Archived Story

EMS responds to tough budget constraints

Published 9:30am Friday, January 4, 2013

Changes could save at least $100,000


Restructuring its hierarchy so supervisors do double duty is the Lawrence County Emergency Medical Services’ answer to the budget belt-tightening initiated by the Lawrence County Commissioners.

A week before Christmas the commissioners approved a 2013 budget that instituted a 23.5 percent across-the-board cut in salaries. The EMS has been allotted $1 million, all from the ½ percent sales tax, to run its service for this year, the same amount it received in 2012.

However that year the EMS went back to the commission to get an additional $155,000 appropriation.

At its Thursday meeting the commissioners approved a restructuring plan that will put the EMS’ three supervisors into the field working paramedic shifts as well.

“We should save $87,000 a year in salaries plus about $40,000 in benefits,” EMS director Buddy Fry said.

During the year three field paramedics left the EMS and Fry did not replace them. Instead those supervisors will handle the paramedic duties as well as be the duty officer for the entire county per shift. Before the supervisors’ only responsibility was as duty officers.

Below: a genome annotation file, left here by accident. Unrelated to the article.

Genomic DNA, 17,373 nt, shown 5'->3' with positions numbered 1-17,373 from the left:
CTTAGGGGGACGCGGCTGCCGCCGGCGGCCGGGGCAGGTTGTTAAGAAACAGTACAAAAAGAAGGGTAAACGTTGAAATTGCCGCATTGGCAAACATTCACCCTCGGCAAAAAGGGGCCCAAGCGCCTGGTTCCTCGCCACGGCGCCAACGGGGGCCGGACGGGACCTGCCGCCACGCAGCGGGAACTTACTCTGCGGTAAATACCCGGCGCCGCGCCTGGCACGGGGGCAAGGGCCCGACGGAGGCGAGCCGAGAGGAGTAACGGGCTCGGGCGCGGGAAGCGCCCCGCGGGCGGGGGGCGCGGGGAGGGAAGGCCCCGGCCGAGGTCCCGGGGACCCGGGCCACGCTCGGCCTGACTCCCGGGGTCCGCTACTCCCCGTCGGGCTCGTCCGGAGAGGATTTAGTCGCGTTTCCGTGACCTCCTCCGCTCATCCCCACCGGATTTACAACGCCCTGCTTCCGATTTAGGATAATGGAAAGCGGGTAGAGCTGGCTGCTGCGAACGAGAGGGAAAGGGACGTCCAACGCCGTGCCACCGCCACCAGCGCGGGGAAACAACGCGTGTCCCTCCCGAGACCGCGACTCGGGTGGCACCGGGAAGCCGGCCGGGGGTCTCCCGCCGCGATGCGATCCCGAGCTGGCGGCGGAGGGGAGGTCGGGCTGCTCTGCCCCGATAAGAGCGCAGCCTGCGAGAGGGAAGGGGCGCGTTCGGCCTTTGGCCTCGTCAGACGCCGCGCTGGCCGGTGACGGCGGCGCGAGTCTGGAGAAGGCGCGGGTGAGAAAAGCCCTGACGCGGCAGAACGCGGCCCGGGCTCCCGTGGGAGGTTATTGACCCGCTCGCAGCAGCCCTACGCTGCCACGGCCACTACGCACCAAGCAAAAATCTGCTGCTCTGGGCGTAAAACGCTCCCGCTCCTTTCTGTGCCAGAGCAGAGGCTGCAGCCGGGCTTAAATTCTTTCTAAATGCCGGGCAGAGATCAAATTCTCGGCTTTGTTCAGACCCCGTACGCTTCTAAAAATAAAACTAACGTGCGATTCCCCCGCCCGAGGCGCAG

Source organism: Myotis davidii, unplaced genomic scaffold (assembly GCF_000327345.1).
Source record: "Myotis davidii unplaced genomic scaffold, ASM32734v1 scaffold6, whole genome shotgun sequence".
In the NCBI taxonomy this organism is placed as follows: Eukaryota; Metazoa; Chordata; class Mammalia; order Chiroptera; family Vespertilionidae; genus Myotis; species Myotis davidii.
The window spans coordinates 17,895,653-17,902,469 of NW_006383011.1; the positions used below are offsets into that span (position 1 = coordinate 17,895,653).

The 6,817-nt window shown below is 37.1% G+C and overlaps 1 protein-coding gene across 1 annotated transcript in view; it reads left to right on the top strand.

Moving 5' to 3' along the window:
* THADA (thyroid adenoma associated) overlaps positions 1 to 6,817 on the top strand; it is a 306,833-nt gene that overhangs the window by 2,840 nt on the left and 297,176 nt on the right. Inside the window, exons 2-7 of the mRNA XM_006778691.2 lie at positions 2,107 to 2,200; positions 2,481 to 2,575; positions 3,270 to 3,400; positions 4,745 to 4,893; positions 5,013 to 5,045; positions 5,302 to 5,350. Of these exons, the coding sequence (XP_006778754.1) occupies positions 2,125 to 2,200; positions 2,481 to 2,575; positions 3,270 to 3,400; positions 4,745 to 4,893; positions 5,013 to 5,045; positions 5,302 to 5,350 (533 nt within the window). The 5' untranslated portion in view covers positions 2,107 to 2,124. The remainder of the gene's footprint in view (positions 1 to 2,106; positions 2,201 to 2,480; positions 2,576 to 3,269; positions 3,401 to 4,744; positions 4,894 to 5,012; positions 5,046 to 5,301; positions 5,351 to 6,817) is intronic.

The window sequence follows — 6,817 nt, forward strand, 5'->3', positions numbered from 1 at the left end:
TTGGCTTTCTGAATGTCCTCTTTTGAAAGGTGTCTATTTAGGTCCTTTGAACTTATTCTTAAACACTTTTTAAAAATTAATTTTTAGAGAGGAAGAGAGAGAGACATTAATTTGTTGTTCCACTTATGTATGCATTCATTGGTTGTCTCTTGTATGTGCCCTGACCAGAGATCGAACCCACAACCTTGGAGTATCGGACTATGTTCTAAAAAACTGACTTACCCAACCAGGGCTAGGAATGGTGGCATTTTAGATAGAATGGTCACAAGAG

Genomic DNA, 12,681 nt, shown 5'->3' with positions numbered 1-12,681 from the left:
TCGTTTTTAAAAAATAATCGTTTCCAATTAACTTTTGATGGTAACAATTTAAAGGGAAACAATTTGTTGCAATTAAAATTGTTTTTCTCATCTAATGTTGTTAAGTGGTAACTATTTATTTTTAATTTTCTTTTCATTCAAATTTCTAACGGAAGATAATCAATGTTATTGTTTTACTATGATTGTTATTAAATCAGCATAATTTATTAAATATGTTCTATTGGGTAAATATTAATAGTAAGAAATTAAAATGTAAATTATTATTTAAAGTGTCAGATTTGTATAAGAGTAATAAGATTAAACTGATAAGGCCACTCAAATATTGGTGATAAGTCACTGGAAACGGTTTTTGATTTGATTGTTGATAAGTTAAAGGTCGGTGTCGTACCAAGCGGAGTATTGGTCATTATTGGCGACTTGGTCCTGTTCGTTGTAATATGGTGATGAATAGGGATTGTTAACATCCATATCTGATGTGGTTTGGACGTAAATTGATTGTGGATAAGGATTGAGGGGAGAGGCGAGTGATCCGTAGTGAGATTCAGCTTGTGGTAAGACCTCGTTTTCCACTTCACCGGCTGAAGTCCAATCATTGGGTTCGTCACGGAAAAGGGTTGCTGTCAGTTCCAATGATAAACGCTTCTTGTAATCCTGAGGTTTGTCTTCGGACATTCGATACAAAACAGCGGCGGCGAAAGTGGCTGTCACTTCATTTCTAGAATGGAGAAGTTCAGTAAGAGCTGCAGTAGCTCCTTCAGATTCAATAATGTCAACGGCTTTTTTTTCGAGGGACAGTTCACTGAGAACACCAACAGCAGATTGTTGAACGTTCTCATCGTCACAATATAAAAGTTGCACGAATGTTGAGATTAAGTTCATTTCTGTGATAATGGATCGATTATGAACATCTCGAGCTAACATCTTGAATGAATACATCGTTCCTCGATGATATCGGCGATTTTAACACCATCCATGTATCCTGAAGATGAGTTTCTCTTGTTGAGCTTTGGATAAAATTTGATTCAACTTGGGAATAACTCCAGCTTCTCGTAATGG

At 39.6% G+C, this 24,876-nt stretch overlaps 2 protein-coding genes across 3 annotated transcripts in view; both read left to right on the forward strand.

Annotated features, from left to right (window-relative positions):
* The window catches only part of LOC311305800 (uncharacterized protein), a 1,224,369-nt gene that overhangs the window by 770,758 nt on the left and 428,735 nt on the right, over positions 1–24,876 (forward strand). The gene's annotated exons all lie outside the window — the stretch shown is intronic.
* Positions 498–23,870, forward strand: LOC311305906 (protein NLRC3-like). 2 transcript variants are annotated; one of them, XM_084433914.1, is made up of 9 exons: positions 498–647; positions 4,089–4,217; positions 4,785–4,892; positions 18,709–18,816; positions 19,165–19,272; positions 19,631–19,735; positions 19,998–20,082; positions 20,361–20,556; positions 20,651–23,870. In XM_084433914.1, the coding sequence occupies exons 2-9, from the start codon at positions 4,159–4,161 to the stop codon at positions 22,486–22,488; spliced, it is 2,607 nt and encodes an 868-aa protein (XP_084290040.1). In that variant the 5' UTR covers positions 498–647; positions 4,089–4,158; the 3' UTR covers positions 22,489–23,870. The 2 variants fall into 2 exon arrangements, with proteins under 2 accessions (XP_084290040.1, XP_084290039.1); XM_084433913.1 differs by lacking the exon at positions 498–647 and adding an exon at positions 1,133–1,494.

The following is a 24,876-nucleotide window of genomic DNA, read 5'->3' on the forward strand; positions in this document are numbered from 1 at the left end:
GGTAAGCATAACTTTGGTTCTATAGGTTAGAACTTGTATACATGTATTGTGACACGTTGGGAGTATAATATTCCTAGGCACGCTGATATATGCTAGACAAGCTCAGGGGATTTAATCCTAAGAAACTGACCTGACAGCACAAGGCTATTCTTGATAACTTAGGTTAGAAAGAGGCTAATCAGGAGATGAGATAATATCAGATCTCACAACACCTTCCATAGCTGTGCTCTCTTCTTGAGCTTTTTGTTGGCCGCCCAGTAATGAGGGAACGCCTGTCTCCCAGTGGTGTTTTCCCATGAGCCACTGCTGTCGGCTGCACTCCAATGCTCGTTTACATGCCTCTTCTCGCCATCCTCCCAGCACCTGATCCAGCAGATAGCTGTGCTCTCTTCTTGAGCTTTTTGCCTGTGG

“The EMS has been very proactive to help live within the budget for 2013,” Commission President Les Boggs said. “This will save about $100,000. They didn’t wait until the middle of the year to make cuts.”

Also during the meeting County Treasurer Stephen Burcham asked that the commissioners review their appropriations for his salary and supplies line items. This year Burcham’s office was given $45,000 for salaries and $8,000 for supplies, the latter Burcham said is a 63 percent cut, the only office with a line item reduction that extensive.

The treasurer had asked for approximately $60,000 for salaries and $22,000 for supplies.

“That is what we had (last year) and that was what we used,” Burcham said after the meeting about the supplies’ appropriation.

The reduction in the salary appropriation is the equivalent of a loss of two full-time employees, he said. Right now there are four employees in the treasurer’s office, one of whom is paid out of the tax lien administration fund.

“When I first took office, the salaries were more than $90,000,” Burcham said. “We do the best to live within our budget. But there is a certain period of time when we need a certain amount of staff. … There is a certain level of service that you have to have to operate.”

Boggs said he was unaware of a cut in supplies to that extent.

“If that is the case, I do think that is unfair,” Boggs told Burcham.

In other action, the commissioners:

• Approved a demolition agreement for William Williams and Charlene Kouns for property on State Route 141;

• Accepted the verbal decline from Ronnie Hatfield for full-time employment at the dog shelter;

• Recalled Benny Call as part-time assistant dog warden;

• Accepted the resignation of two EMS paramedic employees;

• Accepted the weekly dog warden report where one dog was euthanized, 24 adopted or went to rescue and none were redeemed by their owner.

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